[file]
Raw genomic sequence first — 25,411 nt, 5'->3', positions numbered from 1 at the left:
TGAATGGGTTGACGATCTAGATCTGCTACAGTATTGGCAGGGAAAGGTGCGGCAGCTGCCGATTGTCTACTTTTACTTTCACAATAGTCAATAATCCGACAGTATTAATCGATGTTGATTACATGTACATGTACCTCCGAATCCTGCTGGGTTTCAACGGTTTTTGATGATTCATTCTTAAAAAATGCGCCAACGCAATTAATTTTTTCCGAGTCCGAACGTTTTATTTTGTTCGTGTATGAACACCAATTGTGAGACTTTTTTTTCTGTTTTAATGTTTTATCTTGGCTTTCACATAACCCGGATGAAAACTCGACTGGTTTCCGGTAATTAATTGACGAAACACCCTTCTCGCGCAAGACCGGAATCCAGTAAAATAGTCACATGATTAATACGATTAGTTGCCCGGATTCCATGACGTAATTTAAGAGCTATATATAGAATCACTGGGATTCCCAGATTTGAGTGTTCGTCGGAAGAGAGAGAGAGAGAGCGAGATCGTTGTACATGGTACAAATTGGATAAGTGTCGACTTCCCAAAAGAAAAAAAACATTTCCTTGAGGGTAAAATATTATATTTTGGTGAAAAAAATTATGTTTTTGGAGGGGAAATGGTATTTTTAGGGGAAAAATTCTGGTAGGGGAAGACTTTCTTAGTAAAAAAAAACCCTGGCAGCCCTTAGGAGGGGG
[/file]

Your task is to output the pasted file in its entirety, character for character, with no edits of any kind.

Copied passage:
Raw genomic sequence first — 25,411 nt, 5'->3', positions numbered from 1 at the left:
TGAATGGGTTGACGATCTAGATCTGCTACAGTATTGGCAGGGAAAGGTGCGGCAGCTGCCGATTGTCTACTTTTACTTTCACAATAGTCAATAATCCGACAGTATTAATCGATGTTGATTACATGTACATGTACCTCCGAATCCTGCTGGGTTTCAACGGTTTTTGATGATTCATTCTTAAAAAATGCGCCAACGCAATTAATTTTTTCCGAGTCCGAACGTTTTATTTTGTTCGTGTATGAACACCAATTGTGAGACTTTTTTTTCTGTTTTAATGTTTTATCTTGGCTTTCACATAACCCGGATGAAAACTCGACTGGTTTCCGGTAATTAATTGACGAAACACCCTTCTCGCGCAAGACCGGAATCCAGTAAAATAGTCACATGATTAATACGATTAGTTGCCCGGATTCCATGACGTAATTTAAGAGCTATATATAGAATCACTGGGATTCCCAGATTTGAGTGTTCGTCGGAAGAGAGAGAGAGAGAGCGAGATCGTTGTACATGGTACAAATTGGATAAGTGTCGACTTCCCAAAAGAAAAAAAACATTTCCTTGAGGGTAAAATATTATATTTTGGTGAAAAAAATTATGTTTTTGGAGGGGAAATGGTATTTTTAGGGGAAAAATTCTGGTAGGGGAAGACTTTCTTAGTAAAAAAAAACCCTGGCAGCCCTTAGGAGGGGG